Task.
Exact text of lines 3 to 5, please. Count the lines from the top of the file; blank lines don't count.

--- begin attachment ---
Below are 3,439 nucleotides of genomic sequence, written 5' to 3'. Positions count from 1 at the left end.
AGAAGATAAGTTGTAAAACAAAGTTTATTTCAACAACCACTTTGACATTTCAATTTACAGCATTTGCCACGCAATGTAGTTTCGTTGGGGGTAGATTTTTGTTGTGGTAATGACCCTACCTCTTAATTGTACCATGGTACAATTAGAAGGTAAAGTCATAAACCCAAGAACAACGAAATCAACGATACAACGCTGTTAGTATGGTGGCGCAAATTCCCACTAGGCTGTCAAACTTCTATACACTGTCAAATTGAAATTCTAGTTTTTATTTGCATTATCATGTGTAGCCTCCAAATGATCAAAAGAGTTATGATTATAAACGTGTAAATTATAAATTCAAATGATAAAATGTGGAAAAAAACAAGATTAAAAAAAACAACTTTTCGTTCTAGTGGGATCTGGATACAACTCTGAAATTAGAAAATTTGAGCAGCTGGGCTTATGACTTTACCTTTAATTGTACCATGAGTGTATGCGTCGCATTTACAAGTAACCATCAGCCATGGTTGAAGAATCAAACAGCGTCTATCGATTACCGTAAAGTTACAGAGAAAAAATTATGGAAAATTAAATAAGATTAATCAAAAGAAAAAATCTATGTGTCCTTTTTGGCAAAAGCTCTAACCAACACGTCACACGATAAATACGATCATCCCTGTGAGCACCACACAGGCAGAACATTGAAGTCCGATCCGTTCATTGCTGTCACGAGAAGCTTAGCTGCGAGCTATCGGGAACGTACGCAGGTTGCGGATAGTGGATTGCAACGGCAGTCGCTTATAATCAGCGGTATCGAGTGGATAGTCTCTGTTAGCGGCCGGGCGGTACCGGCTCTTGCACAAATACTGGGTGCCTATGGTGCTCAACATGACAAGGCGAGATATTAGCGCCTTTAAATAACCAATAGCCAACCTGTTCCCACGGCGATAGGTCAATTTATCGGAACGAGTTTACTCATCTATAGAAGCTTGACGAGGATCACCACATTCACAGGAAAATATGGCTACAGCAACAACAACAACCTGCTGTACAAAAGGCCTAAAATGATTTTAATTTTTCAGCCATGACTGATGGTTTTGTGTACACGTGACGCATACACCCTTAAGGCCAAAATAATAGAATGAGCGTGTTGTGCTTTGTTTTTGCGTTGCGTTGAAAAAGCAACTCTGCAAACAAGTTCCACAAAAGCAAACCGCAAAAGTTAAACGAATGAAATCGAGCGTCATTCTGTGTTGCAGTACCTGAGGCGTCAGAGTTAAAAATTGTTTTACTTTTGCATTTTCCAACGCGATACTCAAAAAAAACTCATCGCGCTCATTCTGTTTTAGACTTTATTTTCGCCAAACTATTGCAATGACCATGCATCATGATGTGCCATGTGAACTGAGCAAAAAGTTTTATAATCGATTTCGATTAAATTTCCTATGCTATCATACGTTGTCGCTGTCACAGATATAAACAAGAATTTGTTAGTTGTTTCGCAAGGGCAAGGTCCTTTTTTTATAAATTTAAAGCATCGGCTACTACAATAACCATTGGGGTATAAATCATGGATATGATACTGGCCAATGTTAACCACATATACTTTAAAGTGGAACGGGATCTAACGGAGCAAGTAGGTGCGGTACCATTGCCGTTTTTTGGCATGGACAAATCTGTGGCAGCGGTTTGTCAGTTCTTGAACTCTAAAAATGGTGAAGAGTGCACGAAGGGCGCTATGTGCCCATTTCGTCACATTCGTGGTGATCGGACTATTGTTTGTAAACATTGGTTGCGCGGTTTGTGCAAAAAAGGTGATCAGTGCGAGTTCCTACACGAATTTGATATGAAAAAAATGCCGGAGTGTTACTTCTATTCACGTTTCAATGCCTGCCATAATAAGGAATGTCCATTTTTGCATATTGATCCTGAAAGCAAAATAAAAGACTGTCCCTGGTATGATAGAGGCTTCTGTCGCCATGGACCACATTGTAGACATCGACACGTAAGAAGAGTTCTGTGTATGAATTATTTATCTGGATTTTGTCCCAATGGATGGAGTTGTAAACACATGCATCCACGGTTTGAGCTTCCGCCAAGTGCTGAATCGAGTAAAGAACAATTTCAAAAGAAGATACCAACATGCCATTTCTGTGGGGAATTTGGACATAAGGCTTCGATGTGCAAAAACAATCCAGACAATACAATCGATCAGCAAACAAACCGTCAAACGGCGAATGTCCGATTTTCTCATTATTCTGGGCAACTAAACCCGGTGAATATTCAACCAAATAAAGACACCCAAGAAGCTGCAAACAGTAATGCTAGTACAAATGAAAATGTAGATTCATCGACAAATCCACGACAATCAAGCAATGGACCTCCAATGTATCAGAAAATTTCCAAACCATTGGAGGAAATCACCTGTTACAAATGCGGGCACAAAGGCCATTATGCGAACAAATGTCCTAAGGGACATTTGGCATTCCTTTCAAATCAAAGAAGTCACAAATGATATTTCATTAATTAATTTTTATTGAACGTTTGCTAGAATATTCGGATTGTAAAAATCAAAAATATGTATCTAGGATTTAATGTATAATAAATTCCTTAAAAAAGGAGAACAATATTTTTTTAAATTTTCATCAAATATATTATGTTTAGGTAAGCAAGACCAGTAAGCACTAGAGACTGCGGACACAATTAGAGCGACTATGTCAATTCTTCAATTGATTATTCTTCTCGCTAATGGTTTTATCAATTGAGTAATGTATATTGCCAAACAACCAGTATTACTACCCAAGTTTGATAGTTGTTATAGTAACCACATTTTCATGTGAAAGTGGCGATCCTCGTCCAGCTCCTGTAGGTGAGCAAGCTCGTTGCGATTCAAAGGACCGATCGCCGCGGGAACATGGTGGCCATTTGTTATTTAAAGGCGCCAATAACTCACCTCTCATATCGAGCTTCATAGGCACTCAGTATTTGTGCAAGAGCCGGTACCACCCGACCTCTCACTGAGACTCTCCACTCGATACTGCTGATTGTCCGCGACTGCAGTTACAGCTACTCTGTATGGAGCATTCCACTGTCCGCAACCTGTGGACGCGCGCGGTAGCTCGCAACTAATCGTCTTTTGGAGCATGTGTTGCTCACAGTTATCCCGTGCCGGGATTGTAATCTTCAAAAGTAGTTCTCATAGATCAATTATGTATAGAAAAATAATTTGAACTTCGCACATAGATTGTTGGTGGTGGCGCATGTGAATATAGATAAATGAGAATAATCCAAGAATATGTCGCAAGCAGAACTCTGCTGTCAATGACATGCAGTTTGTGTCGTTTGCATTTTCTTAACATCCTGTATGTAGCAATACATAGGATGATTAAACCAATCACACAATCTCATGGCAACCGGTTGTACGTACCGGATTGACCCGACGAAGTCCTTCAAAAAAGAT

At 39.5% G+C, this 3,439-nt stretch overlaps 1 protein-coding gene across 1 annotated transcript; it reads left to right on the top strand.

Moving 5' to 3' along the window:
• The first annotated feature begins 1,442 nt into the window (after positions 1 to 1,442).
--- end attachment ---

At 39.5% G+C, this 3,439-nt stretch overlaps 1 protein-coding gene across 1 annotated transcript; it reads left to right on the top strand.

Moving 5' to 3' along the window:
• The first annotated feature begins 1,442 nt into the window (after positions 1 to 1,442).